Maybe it’s the control pitchers who are having a hard time this year.

Over at Baseball Think Factory, a poster named The Corpse had this observation about which pitchers are having a difficult time this year.

Here are the pitchers who, from 2003 to 2005 had a BB/9 below 1.5, and a K/9 below 5.5:

David Wells
Brad Radke
Paul Byrd
Josh Towers
Carlos Silva

From 2003 to 2005, these five pitchers pitched 2,403 innings, with an ERA of 4.03. In 2006, those same five pitchers have pitched 132 innings, with an ERA of 8.53.

It seems to me that this insight deserves a lot of attention.

In the meantime, Nate Silver posted a pretty compelling analysis outlining the impact the World Baseball Classic had on pitchers. Although his article was greeted with skepticism, I think Silver has pretty clearly uncovered something important:

These pitchers are performing about a run and a half worse than they did one year ago. Something rather dramatic has happened with this group of pitchers, and the only common thread that I can deduce between them is that they pitched in the World Baseball Classic.

By the way, you need a subscription to read those articles. Trust me, it’s worth it.

There have only been 46 major league switch hitters who threw lefthanded.

I love little historical findings like this one, courtesy of WasWatching. For what it’s worth, Lance Berkman is the best switch hitter/lefty thrower in baseball history.

Scott Proctor’s low WPA total makes sense.

Speaking of WasWatching, a post about the Yankee Win Probability Added (WPA) totals inspired outrage when it was posted that Scott Proctor, who has a 1.33 ERA, has -32 WPA points. I did a little investigaton, and here’s a game-by-game review of how Proctor totals -32 WPA points.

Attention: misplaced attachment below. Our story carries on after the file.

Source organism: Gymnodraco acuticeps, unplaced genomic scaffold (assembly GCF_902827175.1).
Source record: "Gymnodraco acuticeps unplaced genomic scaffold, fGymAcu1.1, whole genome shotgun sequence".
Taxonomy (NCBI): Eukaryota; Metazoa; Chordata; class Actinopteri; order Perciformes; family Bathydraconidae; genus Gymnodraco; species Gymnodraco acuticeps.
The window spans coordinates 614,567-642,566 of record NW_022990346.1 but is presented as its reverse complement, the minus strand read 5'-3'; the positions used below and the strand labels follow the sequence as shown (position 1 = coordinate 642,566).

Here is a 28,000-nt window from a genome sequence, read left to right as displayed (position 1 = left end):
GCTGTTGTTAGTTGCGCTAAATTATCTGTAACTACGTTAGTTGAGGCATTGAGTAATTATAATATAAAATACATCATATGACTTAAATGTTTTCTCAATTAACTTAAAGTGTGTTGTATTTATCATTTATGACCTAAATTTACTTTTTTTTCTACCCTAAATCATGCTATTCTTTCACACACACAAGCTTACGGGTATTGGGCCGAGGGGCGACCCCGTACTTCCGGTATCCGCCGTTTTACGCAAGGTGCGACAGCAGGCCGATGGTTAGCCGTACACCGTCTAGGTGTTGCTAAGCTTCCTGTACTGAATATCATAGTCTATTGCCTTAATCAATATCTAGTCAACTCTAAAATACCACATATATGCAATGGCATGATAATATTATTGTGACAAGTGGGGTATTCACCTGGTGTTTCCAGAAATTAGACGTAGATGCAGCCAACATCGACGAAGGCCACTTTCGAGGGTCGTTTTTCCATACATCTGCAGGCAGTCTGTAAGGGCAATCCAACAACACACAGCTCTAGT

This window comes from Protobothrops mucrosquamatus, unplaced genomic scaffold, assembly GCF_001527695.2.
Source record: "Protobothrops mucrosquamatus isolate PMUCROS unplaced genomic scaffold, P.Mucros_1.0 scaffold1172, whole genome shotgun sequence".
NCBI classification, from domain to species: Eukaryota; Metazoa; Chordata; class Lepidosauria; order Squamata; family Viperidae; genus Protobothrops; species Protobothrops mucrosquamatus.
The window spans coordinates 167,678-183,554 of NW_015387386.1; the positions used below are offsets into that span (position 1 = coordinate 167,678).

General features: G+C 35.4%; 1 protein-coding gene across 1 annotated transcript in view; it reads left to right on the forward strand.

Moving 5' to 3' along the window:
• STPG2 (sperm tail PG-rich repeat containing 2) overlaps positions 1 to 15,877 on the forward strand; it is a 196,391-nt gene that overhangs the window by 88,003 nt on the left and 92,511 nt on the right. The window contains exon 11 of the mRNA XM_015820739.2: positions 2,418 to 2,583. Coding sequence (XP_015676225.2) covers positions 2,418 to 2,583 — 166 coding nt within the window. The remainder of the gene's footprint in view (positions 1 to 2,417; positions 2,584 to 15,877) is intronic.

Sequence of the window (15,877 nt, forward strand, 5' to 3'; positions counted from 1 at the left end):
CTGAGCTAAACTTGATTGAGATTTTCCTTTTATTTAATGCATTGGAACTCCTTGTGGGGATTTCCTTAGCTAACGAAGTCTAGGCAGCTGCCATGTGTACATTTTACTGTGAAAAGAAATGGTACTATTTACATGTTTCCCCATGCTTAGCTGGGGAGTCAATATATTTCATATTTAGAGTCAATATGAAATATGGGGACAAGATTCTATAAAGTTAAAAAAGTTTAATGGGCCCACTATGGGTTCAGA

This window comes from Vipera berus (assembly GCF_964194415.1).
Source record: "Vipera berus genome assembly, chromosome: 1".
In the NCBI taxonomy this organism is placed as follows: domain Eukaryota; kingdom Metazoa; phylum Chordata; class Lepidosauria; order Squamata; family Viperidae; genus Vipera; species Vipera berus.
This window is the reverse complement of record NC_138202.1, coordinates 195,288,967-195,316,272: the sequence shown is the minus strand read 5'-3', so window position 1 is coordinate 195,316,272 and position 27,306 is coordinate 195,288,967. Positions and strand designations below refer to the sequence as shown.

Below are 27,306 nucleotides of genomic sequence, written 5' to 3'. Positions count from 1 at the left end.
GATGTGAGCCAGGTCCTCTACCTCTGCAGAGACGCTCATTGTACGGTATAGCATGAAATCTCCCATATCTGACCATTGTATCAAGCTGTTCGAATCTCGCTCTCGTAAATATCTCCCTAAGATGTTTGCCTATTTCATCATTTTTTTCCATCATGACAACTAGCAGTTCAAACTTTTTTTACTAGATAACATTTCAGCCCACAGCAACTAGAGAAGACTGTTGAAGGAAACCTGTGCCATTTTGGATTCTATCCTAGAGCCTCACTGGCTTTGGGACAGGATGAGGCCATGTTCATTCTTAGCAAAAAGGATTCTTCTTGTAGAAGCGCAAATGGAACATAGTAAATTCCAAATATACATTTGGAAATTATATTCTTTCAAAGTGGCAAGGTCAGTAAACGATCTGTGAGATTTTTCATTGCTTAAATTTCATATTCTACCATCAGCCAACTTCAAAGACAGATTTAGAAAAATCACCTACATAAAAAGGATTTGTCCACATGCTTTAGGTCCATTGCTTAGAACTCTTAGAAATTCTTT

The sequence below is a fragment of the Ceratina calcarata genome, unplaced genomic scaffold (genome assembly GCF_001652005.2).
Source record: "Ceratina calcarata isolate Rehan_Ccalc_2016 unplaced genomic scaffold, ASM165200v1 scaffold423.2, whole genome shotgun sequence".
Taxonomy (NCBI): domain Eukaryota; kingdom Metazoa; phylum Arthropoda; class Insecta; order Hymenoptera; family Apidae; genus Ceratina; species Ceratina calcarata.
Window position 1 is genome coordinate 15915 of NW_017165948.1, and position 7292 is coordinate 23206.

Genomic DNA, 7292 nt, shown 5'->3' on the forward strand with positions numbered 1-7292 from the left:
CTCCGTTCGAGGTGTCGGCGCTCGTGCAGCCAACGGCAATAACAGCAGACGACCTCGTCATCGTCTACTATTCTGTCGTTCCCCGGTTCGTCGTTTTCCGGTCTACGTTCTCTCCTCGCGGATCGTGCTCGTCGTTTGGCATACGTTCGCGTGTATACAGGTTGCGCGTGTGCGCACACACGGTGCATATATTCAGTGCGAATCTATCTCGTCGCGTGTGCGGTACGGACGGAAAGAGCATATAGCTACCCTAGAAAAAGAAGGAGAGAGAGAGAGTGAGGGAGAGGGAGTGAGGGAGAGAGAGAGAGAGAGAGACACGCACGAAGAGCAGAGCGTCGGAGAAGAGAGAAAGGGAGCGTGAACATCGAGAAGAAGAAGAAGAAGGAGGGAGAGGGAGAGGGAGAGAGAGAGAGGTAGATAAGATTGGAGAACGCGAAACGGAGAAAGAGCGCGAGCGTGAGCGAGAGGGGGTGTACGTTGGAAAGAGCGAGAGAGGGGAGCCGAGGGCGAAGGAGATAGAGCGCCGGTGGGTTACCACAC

- 4/4: gives up key hit in 4-3 loss. -35 WPA points
- 4/9: doesn’t give up a run in a meaningless blowout. 0 WPA
- 4/11: pitches shutout inning in blowout loss, but the Yankees score five in the bottom of the eighth and he gets the win. The batters get the WPA credit, not Proctor. 1.5 WPA

- 4/13: pitches a shutout inning in a blowout win. 5 WPA
- 4/15: pitches three solid innings, but the Yankees are already losing 4-0. 6.5 WPA
- 4/18: enters with yanks already losing 7-4. 2.2 WPA
- 4/21: relieves Wang in 5-4 game and walks in a run with the bases loaded, increasing O’s lead to 6-4. Actually doesn’t get credited with a run because he didn’t put the runners on base, but -23 WPA even though he pitches two more innings of scoreless ball. He gave up a critical run and ERA doesn’t capture it. WPA does.

- 4/25: pitches one inning in blowout win. 0 WPA
- 4/28: enters game with Yanks losing by only 2-0 and two men on. Gets two out but then yields HR to give Jays 5-0 lead. -6 WPA

- 5/1: gives up no runs after Sox have already taken 7-3 lead in ninth. 0 WPA
- 5/4: 2/3 inning after Yanks have taken 10-5 lead. 0 WPA
- 5/6: 2 innings after Yanks have 6-1 lead. 3 WPA